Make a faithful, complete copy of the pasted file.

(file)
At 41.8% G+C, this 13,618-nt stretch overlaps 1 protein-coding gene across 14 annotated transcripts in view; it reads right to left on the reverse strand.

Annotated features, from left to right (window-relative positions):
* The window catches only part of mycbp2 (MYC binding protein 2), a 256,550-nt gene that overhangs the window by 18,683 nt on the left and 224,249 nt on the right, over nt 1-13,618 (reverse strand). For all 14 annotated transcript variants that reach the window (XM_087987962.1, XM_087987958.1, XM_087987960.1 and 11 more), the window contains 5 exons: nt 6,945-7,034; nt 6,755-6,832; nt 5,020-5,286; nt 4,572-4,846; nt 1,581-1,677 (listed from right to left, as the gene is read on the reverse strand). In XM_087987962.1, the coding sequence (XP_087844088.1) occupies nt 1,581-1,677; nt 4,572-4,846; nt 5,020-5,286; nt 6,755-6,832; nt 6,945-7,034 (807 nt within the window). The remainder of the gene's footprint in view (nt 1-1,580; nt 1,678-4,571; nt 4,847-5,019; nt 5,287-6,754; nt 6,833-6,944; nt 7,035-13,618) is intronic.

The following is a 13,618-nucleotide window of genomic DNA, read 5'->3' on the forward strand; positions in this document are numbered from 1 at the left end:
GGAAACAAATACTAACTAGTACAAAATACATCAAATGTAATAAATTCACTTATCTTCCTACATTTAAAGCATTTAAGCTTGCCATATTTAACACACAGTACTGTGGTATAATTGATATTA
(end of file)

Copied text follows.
At 41.8% G+C, this 13,618-nt stretch overlaps 1 protein-coding gene across 14 annotated transcripts in view; it reads right to left on the reverse strand.

Annotated features, from left to right (window-relative positions):
* The window catches only part of mycbp2 (MYC binding protein 2), a 256,550-nt gene that overhangs the window by 18,683 nt on the left and 224,249 nt on the right, over nt 1-13,618 (reverse strand). For all 14 annotated transcript variants that reach the window (XM_087987962.1, XM_087987958.1, XM_087987960.1 and 11 more), the window contains 5 exons: nt 6,945-7,034; nt 6,755-6,832; nt 5,020-5,286; nt 4,572-4,846; nt 1,581-1,677 (listed from right to left, as the gene is read on the reverse strand). In XM_087987962.1, the coding sequence (XP_087844088.1) occupies nt 1,581-1,677; nt 4,572-4,846; nt 5,020-5,286; nt 6,755-6,832; nt 6,945-7,034 (807 nt within the window). The remainder of the gene's footprint in view (nt 1-1,580; nt 1,678-4,571; nt 4,847-5,019; nt 5,287-6,754; nt 6,833-6,944; nt 7,035-13,618) is intronic.

The following is a 13,618-nucleotide window of genomic DNA, read 5'->3' on the forward strand; positions in this document are numbered from 1 at the left end:
GGAAACAAATACTAACTAGTACAAAATACATCAAATGTAATAAATTCACTTATCTTCCTACATTTAAAGCATTTAAGCTTGCCATATTTAACACACAGTACTGTGGTATAATTGATATTA